Travis Parker is the Planning Director for the City of Lakewood, Colorado. Today he's sharing a guest article about a new website that is helping his community reach more people for public comment on important local issues.

A recent Planning Commission public hearing in Lakewood, Colorado proceeded much the same as it does in similar meetings across the country. The applicant for a rezoning presented his case to the Commission members followed by a staff presentation. The Chairman then called for public comment and a few citizens took their turn at the microphone, sharing concerns about the proposal. After about a half hour of discussion among the Commissioners, a vote was taken and the meeting was adjourned. To a casual observer, there was no difference between this meeting and any local government hearing held anywhere else in the country. In fact, one would assume that only the audiovisual equipment differentiated this meeting from similar ones held a century ago.

In actuality, this meeting was one of the first of its kind anywhere. It represents what I believe is the future of public hearings. Just as ride sharing apps like Uber have completely altered transportation, technology will undoubtedly have a similar impact on our public hearings. In the case described above, the traditional live public hearing followed a two-week-long public hearing that had taken place online prior to the meeting night. Through our new website,, our mid-size Colorado city is innovating how people participate in their local government’s decision making.

The idea behind is an attempt to replicate the live hearing experience online in an effort to remove the time and space constraints of publics hearings conducted in the physical world. The goal is to increase citizen engagement and broaden the demographics of participants.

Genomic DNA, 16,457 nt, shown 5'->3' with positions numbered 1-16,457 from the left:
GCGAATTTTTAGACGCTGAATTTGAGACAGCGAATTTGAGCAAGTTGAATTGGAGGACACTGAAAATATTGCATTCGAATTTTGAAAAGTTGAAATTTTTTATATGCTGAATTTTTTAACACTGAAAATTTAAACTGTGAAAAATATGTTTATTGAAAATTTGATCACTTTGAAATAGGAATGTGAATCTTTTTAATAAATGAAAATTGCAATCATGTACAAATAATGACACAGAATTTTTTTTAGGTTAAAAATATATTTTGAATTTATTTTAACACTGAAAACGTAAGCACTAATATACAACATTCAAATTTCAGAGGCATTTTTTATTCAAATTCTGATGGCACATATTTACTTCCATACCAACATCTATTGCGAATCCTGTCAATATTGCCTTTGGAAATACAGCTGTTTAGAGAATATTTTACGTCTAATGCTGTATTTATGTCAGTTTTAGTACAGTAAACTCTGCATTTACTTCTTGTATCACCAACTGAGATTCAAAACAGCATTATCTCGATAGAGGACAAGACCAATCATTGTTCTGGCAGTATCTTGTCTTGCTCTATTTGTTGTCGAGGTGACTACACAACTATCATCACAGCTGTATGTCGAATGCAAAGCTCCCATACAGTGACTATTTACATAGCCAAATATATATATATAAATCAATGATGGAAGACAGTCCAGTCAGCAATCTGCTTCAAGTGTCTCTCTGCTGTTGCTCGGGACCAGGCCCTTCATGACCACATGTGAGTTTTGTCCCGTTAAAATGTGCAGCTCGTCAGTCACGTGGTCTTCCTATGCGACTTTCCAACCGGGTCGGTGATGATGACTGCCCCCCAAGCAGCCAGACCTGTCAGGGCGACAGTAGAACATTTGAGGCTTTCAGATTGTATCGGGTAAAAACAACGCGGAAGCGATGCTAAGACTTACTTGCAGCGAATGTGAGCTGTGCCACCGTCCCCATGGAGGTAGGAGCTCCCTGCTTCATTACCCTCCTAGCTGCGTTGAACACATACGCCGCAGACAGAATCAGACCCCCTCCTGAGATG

From the homepage of

From the homepage of

How it Works

Citizens who visit the website participate much like they would in person, but with more options to educate themselves about the case. The website offers them recorded videos of the staff and applicant presentations, a PDF of the government staff report, various maps, and other materials related to the case. Citizens are able to ask questions of and receive responses from both staff and applicants — all from their mobile phone, tablet, or computer.

Citizens can post their public comment for members of the Planning Commission on Public comments are displayed publicly on the website, along with a tracker indicating how many Commissioners read each comment, and legally become part of the public record. Through these tools the website provides the same opportunity to share thoughts with the Commission and receive acknowledgement of those thoughts. No longer do our citizens need to attend a weeknight hearing to have a voice in the process. People with children, jobs, commitments, or simply competing priorities can weigh in on issues they care about on their own schedule from their own home.

Changing Government from the Inside Out

The site is the product of nearly two years of design and testing by the City and our project partner, People Speak. After a fruitless search for existing solutions, we partnered with this software development team to help create the experience we envisioned. The developers worked closely with both Planning staff and government attorneys to ensure that the result met the expectations of the citizens, avoided new work for staff, and surpassed the exacting legal parameters of public hearings.